In an effort to reduce its burn rate by 50 percent andstreamline operations, Cellcor Inc. announced Tuesday that ithas begun a major overhaul of its corporate structure andbusiness strategy.

Cellcor's business is autolymphocyte therapy (ALT), a kind ofpersonalized approach to cancer therapy that it has beenmarketing through outpatient cellular therapy centersconnected with hospitals in Boston, Atlanta and Orange County,Calif. Not only will the Newton, Mass., company close itscommercial operations at those locations, but it also intends tocentralize cell processing facilities and reduce its work force by50 percent (from 87 people to 45).

The company reported a net loss for 1992 of $10.2 million, or$2.17 per share, on revenues of $2.7 million.

Autolymphocyte therapy involves growing a patient's ownwhite blood cells in vitro in the presence of a lymphokinecocktail and antigens to stimulate antibody production, thenreturning them to the patient. To date, Cellcor's cellular therapy"had been considered a medical procedure, similar to bonemarrow transplantation or in vitro fertilization, that iscontrolled by physicians," said Richard D'Antoni, Cellcor'spresident and chief executive officer.

However, in February the FDA's Center for Biological Evaluationand Review (CBER) established the division of cellular and genetherapies to establish relevant regulations specifically for thistype of therapy. So Cellcor is now intent on pursuing FDAapproval for ALT.

This strategic realignment could offer several distinctadvantages for the company. With ALT being offered regionallyas a medical procedure, Cellcor could not engage in interstatecommerce; each regional facility had to have its own cellprocessing operation. But with an FDA-approved product -- andFDA could regulate ALT as a biological drug, D'Antoni toldBioWorld -- Cellcor could centralize its cell processing facilitiesand coordinate pivotal clinical trials from a central location.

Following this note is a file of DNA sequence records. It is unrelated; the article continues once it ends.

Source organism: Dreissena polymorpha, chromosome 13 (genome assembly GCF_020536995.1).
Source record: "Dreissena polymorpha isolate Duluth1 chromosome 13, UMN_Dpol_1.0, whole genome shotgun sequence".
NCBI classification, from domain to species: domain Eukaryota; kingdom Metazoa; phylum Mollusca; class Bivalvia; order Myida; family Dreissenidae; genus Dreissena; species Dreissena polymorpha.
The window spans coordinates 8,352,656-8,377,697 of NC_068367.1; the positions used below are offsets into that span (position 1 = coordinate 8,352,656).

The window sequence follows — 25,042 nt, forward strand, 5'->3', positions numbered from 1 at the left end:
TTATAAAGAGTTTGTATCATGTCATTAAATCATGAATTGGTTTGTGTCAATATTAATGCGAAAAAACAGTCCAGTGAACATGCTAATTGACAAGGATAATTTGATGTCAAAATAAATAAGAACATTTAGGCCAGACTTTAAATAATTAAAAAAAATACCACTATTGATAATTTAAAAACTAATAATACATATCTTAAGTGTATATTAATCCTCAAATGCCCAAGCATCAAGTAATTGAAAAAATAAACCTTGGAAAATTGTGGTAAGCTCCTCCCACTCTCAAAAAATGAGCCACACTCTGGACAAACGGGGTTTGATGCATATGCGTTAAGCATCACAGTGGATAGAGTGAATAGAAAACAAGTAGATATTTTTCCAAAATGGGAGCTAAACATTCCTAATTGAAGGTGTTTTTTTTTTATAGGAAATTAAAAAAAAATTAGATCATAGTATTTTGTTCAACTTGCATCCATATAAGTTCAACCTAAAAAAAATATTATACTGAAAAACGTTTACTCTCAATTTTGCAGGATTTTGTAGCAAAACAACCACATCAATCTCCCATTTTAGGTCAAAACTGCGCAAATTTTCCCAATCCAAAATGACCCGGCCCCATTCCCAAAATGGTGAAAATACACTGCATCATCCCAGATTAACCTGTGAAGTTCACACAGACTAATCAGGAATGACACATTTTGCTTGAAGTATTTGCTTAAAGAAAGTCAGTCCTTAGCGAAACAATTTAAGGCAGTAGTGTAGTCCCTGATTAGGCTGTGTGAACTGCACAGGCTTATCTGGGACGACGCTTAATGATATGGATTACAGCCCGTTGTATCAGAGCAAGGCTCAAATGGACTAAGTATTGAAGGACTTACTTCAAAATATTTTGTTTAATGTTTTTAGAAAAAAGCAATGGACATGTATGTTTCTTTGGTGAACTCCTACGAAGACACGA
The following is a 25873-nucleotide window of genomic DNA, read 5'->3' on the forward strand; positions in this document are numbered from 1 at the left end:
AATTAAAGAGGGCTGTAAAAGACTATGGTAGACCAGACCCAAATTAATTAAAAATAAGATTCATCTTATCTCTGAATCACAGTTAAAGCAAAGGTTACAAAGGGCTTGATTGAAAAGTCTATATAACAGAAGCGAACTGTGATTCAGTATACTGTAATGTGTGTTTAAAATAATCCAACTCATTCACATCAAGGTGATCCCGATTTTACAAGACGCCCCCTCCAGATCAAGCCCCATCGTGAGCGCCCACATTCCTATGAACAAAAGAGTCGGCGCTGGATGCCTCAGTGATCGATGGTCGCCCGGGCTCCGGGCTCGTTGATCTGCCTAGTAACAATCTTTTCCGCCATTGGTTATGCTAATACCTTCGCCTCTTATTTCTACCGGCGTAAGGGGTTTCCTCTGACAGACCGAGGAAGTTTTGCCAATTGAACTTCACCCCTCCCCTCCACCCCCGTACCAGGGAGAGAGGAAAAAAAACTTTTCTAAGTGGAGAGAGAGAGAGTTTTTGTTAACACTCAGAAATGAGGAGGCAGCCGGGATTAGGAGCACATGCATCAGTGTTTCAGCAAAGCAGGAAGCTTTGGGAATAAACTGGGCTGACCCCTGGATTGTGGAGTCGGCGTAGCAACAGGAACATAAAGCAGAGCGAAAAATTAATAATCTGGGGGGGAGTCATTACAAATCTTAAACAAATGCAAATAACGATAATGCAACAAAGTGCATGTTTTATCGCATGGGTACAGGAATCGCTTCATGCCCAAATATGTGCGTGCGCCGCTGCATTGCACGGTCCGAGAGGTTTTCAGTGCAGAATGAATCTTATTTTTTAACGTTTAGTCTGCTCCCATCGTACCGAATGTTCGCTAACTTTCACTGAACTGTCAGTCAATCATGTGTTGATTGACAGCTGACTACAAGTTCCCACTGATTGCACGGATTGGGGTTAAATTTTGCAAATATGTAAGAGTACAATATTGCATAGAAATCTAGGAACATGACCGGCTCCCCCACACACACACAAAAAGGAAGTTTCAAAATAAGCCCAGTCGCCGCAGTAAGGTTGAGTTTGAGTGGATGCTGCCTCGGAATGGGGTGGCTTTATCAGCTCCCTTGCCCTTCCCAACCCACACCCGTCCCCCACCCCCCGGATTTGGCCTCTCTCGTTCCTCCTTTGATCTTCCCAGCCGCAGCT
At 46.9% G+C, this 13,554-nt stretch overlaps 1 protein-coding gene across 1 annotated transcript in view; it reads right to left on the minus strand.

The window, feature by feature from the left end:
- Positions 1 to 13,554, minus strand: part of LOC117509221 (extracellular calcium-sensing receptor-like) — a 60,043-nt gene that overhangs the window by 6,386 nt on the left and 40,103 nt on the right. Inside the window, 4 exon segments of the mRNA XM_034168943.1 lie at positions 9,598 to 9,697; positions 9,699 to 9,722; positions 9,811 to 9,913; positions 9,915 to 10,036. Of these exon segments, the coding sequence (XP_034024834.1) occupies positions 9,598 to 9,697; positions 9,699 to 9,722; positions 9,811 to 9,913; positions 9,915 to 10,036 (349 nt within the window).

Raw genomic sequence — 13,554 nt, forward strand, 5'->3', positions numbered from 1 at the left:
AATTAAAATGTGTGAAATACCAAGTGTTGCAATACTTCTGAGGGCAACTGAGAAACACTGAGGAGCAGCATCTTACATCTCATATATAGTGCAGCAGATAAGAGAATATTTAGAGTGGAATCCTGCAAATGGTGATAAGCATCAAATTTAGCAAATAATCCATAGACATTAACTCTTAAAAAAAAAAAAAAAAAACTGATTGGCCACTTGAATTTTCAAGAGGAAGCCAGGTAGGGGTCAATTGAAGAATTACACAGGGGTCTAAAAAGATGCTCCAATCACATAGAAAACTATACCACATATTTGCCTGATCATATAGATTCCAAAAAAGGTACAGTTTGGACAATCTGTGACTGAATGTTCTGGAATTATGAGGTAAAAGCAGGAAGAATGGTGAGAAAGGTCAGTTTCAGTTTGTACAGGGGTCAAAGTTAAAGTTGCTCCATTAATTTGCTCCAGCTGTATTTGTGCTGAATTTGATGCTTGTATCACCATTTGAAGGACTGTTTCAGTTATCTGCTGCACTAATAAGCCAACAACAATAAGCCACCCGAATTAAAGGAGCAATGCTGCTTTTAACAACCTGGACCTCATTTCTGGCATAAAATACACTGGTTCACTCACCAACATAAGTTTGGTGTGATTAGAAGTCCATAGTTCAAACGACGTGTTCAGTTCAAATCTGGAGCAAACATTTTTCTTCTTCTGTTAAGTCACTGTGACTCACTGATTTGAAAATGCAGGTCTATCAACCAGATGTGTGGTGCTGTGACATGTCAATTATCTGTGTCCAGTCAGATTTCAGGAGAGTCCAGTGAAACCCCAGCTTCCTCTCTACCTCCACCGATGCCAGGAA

Cellcor (NASDAQ:CLTX) is currently seeking pivotal trial statusfrom FDA for a second randomized controlled trial of ALT inmetastatic renal cell carcinoma. The trial, which will compareALT with alpha interferon, should start later this year.Although Cellcor currently has no corporate partner for therenal cell carcinoma trials, "we wouldn't rule out anydiscussions for a strategic partner for this or any otherapplication of ALT," D'Antoni told BioWorld.

Cellcor has ongoing trials of ALT for treating renal cell cancerand early pilot studies on ALT in hepatitis B.

"We want to pull back from our burn rate, manage ourresources, and focus on getting ALT approved by FDA,"D'Antoni told BioWorld.

At the end of 1992, Cellcor had $13 million in cash and 5.4million shares outstanding. It raised $22 million in March 1992in its initial public offering of 2 million shares at $11 per share.The stock closed Tuesday at $1 a share, down 38 cents.

-- Jennifer Van Brunt Senior Editor

(c) 1997 American Health Consultants. All rights reserved.